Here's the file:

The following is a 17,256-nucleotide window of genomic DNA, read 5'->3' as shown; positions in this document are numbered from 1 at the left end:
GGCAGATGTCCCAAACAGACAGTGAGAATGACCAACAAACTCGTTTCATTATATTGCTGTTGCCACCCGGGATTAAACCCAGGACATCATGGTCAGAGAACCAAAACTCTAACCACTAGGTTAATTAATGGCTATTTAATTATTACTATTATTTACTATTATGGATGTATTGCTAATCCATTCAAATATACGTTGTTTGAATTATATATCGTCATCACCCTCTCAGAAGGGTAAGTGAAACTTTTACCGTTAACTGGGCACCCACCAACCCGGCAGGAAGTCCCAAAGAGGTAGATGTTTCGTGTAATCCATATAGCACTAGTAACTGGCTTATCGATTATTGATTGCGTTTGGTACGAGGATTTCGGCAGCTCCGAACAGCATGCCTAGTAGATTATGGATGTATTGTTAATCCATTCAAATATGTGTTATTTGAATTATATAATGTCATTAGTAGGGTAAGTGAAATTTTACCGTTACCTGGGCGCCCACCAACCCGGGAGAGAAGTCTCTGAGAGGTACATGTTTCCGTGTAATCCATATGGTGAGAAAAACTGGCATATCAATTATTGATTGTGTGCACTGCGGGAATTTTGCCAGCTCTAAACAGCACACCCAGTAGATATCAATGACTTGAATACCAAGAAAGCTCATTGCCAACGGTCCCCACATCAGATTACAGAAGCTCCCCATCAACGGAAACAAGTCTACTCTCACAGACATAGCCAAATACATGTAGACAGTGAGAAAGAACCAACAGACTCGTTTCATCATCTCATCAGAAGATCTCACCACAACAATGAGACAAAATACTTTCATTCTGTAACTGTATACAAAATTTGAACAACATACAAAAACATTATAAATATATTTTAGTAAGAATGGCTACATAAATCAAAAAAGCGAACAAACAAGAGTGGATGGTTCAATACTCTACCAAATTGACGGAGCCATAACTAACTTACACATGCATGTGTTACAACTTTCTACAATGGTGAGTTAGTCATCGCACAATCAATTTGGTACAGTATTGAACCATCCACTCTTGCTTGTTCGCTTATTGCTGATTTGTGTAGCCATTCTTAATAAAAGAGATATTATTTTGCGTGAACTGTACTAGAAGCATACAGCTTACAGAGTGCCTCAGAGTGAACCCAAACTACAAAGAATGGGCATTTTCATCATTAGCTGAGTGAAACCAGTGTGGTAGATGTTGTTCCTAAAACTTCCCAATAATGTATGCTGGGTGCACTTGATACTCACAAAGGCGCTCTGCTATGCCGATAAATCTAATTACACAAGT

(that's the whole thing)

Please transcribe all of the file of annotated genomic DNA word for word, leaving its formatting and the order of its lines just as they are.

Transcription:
The following is a 17,256-nucleotide window of genomic DNA, read 5'->3' as shown; positions in this document are numbered from 1 at the left end:
GGCAGATGTCCCAAACAGACAGTGAGAATGACCAACAAACTCGTTTCATTATATTGCTGTTGCCACCCGGGATTAAACCCAGGACATCATGGTCAGAGAACCAAAACTCTAACCACTAGGTTAATTAATGGCTATTTAATTATTACTATTATTTACTATTATGGATGTATTGCTAATCCATTCAAATATACGTTGTTTGAATTATATATCGTCATCACCCTCTCAGAAGGGTAAGTGAAACTTTTACCGTTAACTGGGCACCCACCAACCCGGCAGGAAGTCCCAAAGAGGTAGATGTTTCGTGTAATCCATATAGCACTAGTAACTGGCTTATCGATTATTGATTGCGTTTGGTACGAGGATTTCGGCAGCTCCGAACAGCATGCCTAGTAGATTATGGATGTATTGTTAATCCATTCAAATATGTGTTATTTGAATTATATAATGTCATTAGTAGGGTAAGTGAAATTTTACCGTTACCTGGGCGCCCACCAACCCGGGAGAGAAGTCTCTGAGAGGTACATGTTTCCGTGTAATCCATATGGTGAGAAAAACTGGCATATCAATTATTGATTGTGTGCACTGCGGGAATTTTGCCAGCTCTAAACAGCACACCCAGTAGATATCAATGACTTGAATACCAAGAAAGCTCATTGCCAACGGTCCCCACATCAGATTACAGAAGCTCCCCATCAACGGAAACAAGTCTACTCTCACAGACATAGCCAAATACATGTAGACAGTGAGAAAGAACCAACAGACTCGTTTCATCATCTCATCAGAAGATCTCACCACAACAATGAGACAAAATACTTTCATTCTGTAACTGTATACAAAATTTGAACAACATACAAAAACATTATAAATATATTTTAGTAAGAATGGCTACATAAATCAAAAAAGCGAACAAACAAGAGTGGATGGTTCAATACTCTACCAAATTGACGGAGCCATAACTAACTTACACATGCATGTGTTACAACTTTCTACAATGGTGAGTTAGTCATCGCACAATCAATTTGGTACAGTATTGAACCATCCACTCTTGCTTGTTCGCTTATTGCTGATTTGTGTAGCCATTCTTAATAAAAGAGATATTATTTTGCGTGAACTGTACTAGAAGCATACAGCTTACAGAGTGCCTCAGAGTGAACCCAAACTACAAAGAATGGGCATTTTCATCATTAGCTGAGTGAAACCAGTGTGGTAGATGTTGTTCCTAAAACTTCCCAATAATGTATGCTGGGTGCACTTGATACTCACAAAGGCGCTCTGCTATGCCGATAAATCTAATTACACAAGT